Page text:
A Helpful Guide to Better Relationships

Credo = “A statement of the beliefs or aims which guide someone’s actions.”

Dr. Gordon wrote his Credo in 1964.  Each time I read it, it floors me.  This is quite simply one of the most powerful, concise, brilliant ways of looking at all relationships–at home, work, school–anywhere.  If you’re struggling with a relationship with your work-mate, boss, spouse, friend or family member, read the first line.

If you agree with it, then using the Gordon Model skills is worth your time, energy and practice.  And it does take practice and patience to feel reasonably competent.  But what doesn’t?

So, I give you the Credo by Dr. Gordon.  May you carry it with you today and always as you navigate through life and all of the many relationships you have.

Merry and happy everything to you!

A CREDO FOR MY RELATIONSHIPS WITH OTHERSleadership relationships communication empathy

You and I are in a relationship which I value and want to keep. Yet each of us is a separate person with our own unique values and needs and the right to meet those needs.
So that we will better know and understand what each of us values and needs, let us always be open and honest in our communication.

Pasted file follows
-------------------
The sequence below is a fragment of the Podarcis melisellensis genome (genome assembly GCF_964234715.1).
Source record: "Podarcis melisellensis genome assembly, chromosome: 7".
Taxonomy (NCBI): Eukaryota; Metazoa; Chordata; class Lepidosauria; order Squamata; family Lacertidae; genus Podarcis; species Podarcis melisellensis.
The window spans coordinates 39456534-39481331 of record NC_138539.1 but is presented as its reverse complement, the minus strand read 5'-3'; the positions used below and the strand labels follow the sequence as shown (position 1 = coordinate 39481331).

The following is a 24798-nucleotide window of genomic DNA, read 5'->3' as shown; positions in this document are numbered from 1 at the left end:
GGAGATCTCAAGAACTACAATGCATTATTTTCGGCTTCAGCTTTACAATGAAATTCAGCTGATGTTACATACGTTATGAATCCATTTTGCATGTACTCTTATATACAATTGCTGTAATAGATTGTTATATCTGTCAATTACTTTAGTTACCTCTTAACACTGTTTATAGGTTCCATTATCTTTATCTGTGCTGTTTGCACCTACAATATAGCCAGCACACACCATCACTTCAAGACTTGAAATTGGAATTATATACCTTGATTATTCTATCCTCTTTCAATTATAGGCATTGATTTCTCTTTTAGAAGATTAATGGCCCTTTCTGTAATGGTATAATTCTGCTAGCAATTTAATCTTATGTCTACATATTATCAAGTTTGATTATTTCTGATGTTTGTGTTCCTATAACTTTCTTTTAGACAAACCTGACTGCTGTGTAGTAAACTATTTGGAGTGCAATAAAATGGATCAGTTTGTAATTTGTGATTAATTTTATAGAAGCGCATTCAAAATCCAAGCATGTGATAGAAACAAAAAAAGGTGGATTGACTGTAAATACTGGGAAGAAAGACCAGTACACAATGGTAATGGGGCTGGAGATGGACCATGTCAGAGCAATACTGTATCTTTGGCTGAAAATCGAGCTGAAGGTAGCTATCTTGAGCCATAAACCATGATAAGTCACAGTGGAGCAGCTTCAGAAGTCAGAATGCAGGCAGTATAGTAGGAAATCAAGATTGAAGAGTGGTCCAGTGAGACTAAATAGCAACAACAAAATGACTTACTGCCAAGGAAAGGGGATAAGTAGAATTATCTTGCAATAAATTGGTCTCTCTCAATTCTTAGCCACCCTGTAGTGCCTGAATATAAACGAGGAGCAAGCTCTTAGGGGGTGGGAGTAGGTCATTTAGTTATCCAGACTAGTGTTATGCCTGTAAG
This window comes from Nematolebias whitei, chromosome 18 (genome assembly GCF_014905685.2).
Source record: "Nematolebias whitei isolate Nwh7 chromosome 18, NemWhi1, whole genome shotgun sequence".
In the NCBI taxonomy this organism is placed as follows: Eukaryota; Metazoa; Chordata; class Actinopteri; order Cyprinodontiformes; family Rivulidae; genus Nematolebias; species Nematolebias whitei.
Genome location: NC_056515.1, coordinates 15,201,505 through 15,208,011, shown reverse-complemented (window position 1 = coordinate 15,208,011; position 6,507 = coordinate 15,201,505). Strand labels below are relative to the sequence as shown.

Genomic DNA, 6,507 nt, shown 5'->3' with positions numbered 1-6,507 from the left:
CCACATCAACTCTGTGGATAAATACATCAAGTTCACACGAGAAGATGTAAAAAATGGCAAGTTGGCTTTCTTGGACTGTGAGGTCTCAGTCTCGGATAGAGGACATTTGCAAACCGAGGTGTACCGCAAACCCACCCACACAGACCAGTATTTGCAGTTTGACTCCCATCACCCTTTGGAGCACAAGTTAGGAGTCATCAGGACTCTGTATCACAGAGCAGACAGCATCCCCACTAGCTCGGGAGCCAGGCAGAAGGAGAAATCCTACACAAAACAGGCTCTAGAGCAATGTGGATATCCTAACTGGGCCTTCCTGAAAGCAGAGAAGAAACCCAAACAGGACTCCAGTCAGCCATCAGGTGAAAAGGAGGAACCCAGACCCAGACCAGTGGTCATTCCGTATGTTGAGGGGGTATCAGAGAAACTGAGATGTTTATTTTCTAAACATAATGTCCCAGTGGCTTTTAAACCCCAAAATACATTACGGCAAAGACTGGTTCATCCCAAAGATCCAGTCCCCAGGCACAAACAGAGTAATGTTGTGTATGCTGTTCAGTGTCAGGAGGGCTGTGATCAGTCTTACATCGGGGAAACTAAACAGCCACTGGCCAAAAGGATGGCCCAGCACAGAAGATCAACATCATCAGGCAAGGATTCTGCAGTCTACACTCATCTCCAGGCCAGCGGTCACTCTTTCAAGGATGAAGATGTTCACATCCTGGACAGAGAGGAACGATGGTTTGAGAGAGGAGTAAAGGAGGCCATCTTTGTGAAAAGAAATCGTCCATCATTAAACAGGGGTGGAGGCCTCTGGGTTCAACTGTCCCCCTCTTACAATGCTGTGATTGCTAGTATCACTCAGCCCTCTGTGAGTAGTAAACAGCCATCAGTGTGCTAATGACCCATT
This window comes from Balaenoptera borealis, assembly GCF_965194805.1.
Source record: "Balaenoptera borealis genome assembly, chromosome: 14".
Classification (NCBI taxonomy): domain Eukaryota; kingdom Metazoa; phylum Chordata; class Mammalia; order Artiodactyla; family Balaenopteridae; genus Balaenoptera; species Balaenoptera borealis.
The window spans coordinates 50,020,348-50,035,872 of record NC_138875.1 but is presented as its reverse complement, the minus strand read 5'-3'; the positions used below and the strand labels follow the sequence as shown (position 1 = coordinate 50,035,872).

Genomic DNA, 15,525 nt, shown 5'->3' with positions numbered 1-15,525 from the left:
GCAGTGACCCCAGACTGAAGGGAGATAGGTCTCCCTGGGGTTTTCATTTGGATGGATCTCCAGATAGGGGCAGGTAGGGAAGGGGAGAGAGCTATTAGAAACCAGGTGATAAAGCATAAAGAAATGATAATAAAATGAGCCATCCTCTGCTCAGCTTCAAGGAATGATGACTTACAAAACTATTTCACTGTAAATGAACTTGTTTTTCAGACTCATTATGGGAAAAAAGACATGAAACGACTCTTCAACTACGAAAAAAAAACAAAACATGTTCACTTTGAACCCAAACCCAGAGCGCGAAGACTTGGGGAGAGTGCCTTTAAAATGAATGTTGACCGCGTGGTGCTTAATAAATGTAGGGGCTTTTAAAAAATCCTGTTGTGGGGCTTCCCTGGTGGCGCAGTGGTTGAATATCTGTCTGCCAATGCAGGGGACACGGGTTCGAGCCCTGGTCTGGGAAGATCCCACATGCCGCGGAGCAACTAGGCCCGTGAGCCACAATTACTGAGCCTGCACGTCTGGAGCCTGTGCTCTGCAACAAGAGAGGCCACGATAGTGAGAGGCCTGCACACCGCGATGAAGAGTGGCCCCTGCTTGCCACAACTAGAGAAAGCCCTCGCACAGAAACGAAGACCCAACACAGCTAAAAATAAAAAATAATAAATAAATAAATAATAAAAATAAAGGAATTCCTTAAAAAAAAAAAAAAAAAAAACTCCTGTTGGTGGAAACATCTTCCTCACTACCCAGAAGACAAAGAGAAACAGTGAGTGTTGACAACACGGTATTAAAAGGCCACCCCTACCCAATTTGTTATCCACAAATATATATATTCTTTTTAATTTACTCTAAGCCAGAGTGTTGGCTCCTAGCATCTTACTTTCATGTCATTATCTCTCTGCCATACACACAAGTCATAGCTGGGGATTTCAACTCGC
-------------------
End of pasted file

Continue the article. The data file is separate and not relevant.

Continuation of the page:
When you are having problems meeting your needs, I will listen with genuine acceptance and understanding so as to facilitate your finding your own solutions instead of depending on mine. And I want you to be a listener for me when I need to find solutions to my problems.

At those times when your behavior interferes with what I must do to get my own needs met, I will tell you openly and honestly how your behavior affects me, trusting that you respect my needs and feelings enough to try to change the behavior that is unacceptable to me. Also, when some behavior of mine is unacceptable to you, I hope you will tell me openly and honestly so I can try to change my behavior.

And when we experience conflicts in our relationship, let us agree to resolve each conflict without either of us resorting to the use of power to win at the expense of the other’s losing. I respect your needs, but I also must respect my own. So let us always strive to search for a solution that will be acceptable to both of us. Your needs will be met, and so will mine—neither will lose, both will win.

In this way, you can continue to develop as a person through satisfying your needs, and so can I. Thus, ours can be a healthy relationship in which both of us can strive to become what we are capable of being. And we can continue to relate to each other with mutual respect, love and peace.

By Thomas Gordon
1964, 1978, Gordon Training International

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